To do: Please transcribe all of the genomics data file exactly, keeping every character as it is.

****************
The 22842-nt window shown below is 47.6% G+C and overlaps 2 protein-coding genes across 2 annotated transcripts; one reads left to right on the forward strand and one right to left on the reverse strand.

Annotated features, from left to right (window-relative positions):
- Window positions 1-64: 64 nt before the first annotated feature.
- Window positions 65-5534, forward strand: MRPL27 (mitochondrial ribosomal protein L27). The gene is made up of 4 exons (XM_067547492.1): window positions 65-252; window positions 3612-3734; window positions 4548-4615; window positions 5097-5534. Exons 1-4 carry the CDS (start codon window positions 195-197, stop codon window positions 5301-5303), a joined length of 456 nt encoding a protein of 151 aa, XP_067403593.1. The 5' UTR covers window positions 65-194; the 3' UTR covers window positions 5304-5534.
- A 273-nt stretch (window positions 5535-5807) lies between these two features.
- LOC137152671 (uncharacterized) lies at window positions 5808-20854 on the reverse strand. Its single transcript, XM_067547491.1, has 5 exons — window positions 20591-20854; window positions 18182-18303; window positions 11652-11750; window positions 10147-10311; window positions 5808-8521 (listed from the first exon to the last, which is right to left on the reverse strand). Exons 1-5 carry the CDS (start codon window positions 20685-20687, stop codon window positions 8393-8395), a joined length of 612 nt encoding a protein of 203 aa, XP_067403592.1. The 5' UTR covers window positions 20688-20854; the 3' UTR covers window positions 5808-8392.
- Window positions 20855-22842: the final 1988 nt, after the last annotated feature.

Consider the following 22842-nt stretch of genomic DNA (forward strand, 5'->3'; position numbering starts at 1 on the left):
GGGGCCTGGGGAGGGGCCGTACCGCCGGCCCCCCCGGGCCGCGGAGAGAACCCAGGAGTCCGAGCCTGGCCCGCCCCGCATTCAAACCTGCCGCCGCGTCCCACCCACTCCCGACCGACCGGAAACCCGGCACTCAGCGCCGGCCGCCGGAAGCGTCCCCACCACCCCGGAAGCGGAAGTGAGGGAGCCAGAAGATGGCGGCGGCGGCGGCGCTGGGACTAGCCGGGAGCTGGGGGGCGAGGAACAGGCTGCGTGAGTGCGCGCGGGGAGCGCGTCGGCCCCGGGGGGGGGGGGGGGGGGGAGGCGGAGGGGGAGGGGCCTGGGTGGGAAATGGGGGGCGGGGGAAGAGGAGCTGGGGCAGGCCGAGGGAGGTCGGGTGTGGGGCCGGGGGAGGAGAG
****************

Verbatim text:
The 22842-nt window shown below is 47.6% G+C and overlaps 2 protein-coding genes across 2 annotated transcripts; one reads left to right on the forward strand and one right to left on the reverse strand.

Annotated features, from left to right (window-relative positions):
- Window positions 1-64: 64 nt before the first annotated feature.
- Window positions 65-5534, forward strand: MRPL27 (mitochondrial ribosomal protein L27). The gene is made up of 4 exons (XM_067547492.1): window positions 65-252; window positions 3612-3734; window positions 4548-4615; window positions 5097-5534. Exons 1-4 carry the CDS (start codon window positions 195-197, stop codon window positions 5301-5303), a joined length of 456 nt encoding a protein of 151 aa, XP_067403593.1. The 5' UTR covers window positions 65-194; the 3' UTR covers window positions 5304-5534.
- A 273-nt stretch (window positions 5535-5807) lies between these two features.
- LOC137152671 (uncharacterized) lies at window positions 5808-20854 on the reverse strand. Its single transcript, XM_067547491.1, has 5 exons — window positions 20591-20854; window positions 18182-18303; window positions 11652-11750; window positions 10147-10311; window positions 5808-8521 (listed from the first exon to the last, which is right to left on the reverse strand). Exons 1-5 carry the CDS (start codon window positions 20685-20687, stop codon window positions 8393-8395), a joined length of 612 nt encoding a protein of 203 aa, XP_067403592.1. The 5' UTR covers window positions 20688-20854; the 3' UTR covers window positions 5808-8392.
- Window positions 20855-22842: the final 1988 nt, after the last annotated feature.

Consider the following 22842-nt stretch of genomic DNA (forward strand, 5'->3'; position numbering starts at 1 on the left):
GGGGCCTGGGGAGGGGCCGTACCGCCGGCCCCCCCGGGCCGCGGAGAGAACCCAGGAGTCCGAGCCTGGCCCGCCCCGCATTCAAACCTGCCGCCGCGTCCCACCCACTCCCGACCGACCGGAAACCCGGCACTCAGCGCCGGCCGCCGGAAGCGTCCCCACCACCCCGGAAGCGGAAGTGAGGGAGCCAGAAGATGGCGGCGGCGGCGGCGCTGGGACTAGCCGGGAGCTGGGGGGCGAGGAACAGGCTGCGTGAGTGCGCGCGGGGAGCGCGTCGGCCCCGGGGGGGGGGGGGGGGGGGAGGCGGAGGGGGAGGGGCCTGGGTGGGAAATGGGGGGCGGGGGAAGAGGAGCTGGGGCAGGCCGAGGGAGGTCGGGTGTGGGGCCGGGGGAGGAGAG